• Keep a box or basket handy that can serve as a self-care kit. Put comfort items in it, and self-soothing things—coloring books and colored pencils, crossword puzzles to distract you, a few treats you enjoy (chocolates, chips, something you don’t normally have, but really enjoy), a snuggly blanket, your heating pad, anything that brings you comfort. It helps to have a kit that you can reach for when you know you need some extra comfort.
  • Get some fresh air if at all possible. Even if it just means setting up a comfy spot in your front porch or on your balcony, just sitting outside and breathing fresh air can make a world of difference to your mood, and is good for your brain.
  • Find a balance with your screen time. When you are stuck in bed for a large portion of the day, the internet can be a lifesaving connection to the outside world, so don’t shame yourself for spending more time on there. Research shows that limiting screen time is healthy, and that too much screen time can cause or exacerbate depression. I suggest setting times for yourself to take intentional breaks from the computer and phone screens throughout the day. I think that interacting with friends and support group members online is a really good outlet, so I am not suggesting you abandon social media. Just be mindful of how much time your eyes are glued to a screen, and give yourself breaks from it regularly (I set a timer for myself, so that every hour I get up and walk out on the porch, or go make myself a cup of tea; this has helped me feel more grounded, and my eyes hurt less).
  • When you get overwhelmed, remember to breathe and take things one moment at a time. I like to remind myself of what my friend tells herself, “Just do the next right thing,” and “I can only do the best I can with the information I have.” If I’m having a panic attack, I have trained myself to ask myself, “What is the next right thing?” Sometimes it’s really simple: go get a glass of water. Go to the bathroom. Take a shower. Eat something. Sometimes it’s more complicated, so if I start to spin, unsure of what the next right thing is, I try to give myself a reality check. What is the reality of the situation, and is that in alignment with how stressed out I am about it? I review the information I have on the matter, and try to see if there is an action I need to or am avoiding taking, and if not…I go back to my original question: What is the next right thing? It’s probably simpler than I thought. Sometimes the answer is to just sleep on it, sometimes it’s to make that phone call to the gas company, sometimes it’s to make an appointment with my doctor or therapist. Breaking things down into simple steps is helpful when you feel overwhelmed, and doing some cognitive check-ins to see where our emotions are valid, and where perhaps our anxiety is taking over.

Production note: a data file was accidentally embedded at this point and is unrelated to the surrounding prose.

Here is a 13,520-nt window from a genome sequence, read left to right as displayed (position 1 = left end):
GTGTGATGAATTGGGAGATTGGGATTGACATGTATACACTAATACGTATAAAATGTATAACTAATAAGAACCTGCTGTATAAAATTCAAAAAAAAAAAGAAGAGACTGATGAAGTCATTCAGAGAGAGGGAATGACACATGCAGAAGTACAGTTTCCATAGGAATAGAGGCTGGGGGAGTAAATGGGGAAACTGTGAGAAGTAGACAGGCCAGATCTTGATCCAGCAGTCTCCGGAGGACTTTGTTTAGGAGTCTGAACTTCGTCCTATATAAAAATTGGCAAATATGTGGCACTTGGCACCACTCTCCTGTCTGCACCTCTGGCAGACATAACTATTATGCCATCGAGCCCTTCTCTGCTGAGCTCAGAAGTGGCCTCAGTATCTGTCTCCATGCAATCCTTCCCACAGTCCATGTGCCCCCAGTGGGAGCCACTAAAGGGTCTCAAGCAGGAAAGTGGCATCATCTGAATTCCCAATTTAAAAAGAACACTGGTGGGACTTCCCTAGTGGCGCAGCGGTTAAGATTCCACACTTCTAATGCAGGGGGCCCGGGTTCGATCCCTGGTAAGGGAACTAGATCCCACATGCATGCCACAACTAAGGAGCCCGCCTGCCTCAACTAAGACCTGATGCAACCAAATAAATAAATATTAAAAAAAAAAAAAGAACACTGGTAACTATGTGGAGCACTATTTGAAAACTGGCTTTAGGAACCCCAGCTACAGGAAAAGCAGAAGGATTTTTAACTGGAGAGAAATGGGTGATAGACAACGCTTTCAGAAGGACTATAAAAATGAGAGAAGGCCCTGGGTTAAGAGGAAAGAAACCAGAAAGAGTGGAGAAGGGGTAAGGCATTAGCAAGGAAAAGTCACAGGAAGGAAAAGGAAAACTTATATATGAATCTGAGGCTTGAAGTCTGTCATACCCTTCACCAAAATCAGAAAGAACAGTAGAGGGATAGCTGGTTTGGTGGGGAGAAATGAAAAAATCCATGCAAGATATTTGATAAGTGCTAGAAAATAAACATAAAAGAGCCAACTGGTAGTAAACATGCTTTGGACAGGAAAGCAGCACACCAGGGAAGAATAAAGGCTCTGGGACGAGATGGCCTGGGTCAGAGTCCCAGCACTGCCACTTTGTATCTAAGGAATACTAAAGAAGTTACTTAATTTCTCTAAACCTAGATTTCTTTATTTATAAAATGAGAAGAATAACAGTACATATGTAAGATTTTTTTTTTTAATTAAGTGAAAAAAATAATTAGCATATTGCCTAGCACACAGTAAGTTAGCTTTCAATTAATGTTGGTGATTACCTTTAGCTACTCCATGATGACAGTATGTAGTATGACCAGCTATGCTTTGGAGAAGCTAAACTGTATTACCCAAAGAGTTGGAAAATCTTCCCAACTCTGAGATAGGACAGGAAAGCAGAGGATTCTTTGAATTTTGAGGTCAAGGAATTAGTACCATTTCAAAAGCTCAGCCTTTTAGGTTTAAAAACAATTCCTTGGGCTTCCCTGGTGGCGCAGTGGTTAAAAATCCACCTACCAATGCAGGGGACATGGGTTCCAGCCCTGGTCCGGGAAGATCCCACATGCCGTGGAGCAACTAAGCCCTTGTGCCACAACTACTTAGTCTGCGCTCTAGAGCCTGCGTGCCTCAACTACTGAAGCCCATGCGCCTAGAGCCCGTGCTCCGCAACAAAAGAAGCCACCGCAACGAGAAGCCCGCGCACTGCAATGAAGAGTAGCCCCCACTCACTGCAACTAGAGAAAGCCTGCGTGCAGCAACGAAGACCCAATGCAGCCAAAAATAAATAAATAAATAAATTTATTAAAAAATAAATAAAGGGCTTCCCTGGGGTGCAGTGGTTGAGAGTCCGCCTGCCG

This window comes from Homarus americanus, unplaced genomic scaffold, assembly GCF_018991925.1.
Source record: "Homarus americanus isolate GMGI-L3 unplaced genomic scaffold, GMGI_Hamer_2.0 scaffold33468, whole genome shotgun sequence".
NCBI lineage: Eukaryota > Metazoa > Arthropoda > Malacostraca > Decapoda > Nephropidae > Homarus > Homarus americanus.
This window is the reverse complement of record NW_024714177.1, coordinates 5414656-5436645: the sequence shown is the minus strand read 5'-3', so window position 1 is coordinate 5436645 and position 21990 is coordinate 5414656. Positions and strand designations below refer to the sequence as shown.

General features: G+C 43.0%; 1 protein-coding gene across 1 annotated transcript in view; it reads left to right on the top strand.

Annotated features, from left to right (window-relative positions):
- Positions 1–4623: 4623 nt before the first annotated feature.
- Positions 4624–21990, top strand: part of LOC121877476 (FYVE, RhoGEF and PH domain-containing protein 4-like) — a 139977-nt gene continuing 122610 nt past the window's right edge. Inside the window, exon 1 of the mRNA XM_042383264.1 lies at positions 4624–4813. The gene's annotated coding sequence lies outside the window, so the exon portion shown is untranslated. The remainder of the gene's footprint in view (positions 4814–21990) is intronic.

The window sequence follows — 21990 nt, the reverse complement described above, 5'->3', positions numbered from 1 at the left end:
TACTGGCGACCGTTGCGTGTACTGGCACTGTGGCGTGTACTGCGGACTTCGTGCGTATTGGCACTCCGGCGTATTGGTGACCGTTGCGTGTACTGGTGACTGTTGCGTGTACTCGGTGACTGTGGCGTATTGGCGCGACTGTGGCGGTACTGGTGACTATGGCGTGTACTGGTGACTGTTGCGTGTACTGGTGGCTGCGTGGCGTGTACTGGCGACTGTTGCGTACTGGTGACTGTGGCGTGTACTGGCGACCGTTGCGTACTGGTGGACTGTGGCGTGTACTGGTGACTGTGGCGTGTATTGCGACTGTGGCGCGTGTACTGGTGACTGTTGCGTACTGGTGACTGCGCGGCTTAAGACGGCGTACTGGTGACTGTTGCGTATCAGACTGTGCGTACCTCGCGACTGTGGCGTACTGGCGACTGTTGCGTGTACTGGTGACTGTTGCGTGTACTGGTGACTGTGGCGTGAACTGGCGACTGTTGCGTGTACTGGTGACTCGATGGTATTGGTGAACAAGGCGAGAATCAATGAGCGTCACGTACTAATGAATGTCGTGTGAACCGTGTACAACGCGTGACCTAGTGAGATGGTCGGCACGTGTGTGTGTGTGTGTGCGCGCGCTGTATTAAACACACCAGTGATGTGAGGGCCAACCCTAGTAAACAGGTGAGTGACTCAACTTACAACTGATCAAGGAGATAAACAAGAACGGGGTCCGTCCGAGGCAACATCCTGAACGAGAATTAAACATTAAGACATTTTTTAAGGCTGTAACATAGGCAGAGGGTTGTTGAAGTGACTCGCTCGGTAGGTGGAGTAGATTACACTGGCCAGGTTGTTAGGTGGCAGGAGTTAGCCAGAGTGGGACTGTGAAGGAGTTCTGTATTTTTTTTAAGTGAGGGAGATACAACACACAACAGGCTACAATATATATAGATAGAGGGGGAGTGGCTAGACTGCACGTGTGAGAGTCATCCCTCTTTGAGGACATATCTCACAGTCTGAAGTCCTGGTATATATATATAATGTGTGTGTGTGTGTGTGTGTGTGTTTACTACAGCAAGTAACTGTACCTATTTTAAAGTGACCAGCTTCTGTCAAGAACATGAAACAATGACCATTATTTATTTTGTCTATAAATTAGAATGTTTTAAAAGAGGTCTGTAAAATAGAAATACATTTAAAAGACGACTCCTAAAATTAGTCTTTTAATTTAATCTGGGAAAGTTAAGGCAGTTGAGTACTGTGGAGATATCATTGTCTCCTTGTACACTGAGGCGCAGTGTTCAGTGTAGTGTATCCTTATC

• Move! It’s important to move your body from time to time. If you can’t get out of bed, even just sitting up and doing some breathing exercises or meditating, lifting one leg at a time, lying down and sitting up, doing some gentle stretches are good for you. It’s important to keep your circulation going, and get blood flowing more efficiently to areas that need it.
  • Wear clothes you like. Even if you’re staying home all day, put on fresh clothes every day, and wear things that make you feel good. Even if it’s just pajamas you really love, don’t sit around in clothes you hate. It can be a great act of self love to put on a comfy outfit that makes you feel good, especially if you are the only person who will see it.
  • Journal and write down the feelings you don’t feel like saying out loud to anyone. Writing can be a great way to get the clutter out of your brain, process difficult emotions. Sometimes there are things you can’t say to anyone, but writing it out can feel like unpacking a heavy burden.
  • Stay in contact with the important people in your life. It is very easy to fall into an isolation pattern, where we hide from the world and the people we love, and the fortress of protection we build ends up feeling like a prison. Even if it’s just by e-mail, check in with your close friends and family regularly. Force yourself to make a phone call to someone you feel safe talking to. Just hearing another human’s voice can be powerful in keeping you feeling connected to the outside world. Sometimes it feels like the rest of the world is carrying on, moving so fast, our friends are moving on in life, while we are stuck frozen in time in a way—forced to take things slowly and listen to our bodies every day. Keeping in touch with your people keeps you connected to a world that sometimes feels like it’s only for healthy people.
  • Cry when you need to. It doesn’t matter what your gender is, humans actually NEED to cry. It’s detoxifying, clears out those tear ducts, and feels good afterwards. Don’t bottle everything up, you don’t always have to put on a brave face. I can’t emphasize this bullet point enough. LET IT OUT. Sob in the shower, blast some of your favorite sad songs, watch a tearjerker movie, whatever it takes to release some of the grief and sadness that comes along with chronic pain and illness.
  • Keep a note in your phone of all of the things in your life you are grateful for, a list you can keep updating. Start your morning by reading that list. It’s a small thing that can make a world of difference.
  • More Self-Care Tips